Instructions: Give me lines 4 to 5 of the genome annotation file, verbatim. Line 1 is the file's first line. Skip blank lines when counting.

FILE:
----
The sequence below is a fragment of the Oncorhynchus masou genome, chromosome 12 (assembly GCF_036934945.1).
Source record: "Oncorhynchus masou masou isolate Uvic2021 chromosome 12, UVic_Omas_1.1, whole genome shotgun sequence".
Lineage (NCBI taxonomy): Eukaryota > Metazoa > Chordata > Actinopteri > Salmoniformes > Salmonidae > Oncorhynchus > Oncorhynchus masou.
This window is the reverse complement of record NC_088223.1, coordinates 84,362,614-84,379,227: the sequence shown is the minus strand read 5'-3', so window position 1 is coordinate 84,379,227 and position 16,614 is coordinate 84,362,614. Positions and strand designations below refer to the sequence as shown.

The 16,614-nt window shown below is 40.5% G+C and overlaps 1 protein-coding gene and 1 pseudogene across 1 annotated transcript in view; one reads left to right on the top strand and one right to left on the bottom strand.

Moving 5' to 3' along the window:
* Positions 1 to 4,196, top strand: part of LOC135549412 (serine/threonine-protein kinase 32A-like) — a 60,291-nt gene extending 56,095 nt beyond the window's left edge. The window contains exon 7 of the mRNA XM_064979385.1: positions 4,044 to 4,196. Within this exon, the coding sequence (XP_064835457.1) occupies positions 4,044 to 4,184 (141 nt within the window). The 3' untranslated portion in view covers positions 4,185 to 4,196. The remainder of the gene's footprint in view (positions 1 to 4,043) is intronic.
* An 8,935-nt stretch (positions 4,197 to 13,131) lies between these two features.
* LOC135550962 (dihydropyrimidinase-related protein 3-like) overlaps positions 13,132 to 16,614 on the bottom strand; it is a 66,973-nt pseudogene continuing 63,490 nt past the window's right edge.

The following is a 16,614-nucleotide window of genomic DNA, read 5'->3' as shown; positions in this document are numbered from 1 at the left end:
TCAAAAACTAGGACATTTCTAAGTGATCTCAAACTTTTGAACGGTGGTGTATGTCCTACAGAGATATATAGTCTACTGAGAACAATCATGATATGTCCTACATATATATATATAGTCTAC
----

This window is the reverse complement of record NC_088223.1, coordinates 84,362,614-84,379,227: the sequence shown is the minus strand read 5'-3', so window position 1 is coordinate 84,379,227 and position 16,614 is coordinate 84,362,614. Positions and strand designations below refer to the sequence as shown.

The 16,614-nt window shown below is 40.5% G+C and overlaps 1 protein-coding gene and 1 pseudogene across 1 annotated transcript in view; one reads left to right on the top strand and one right to left on the bottom strand.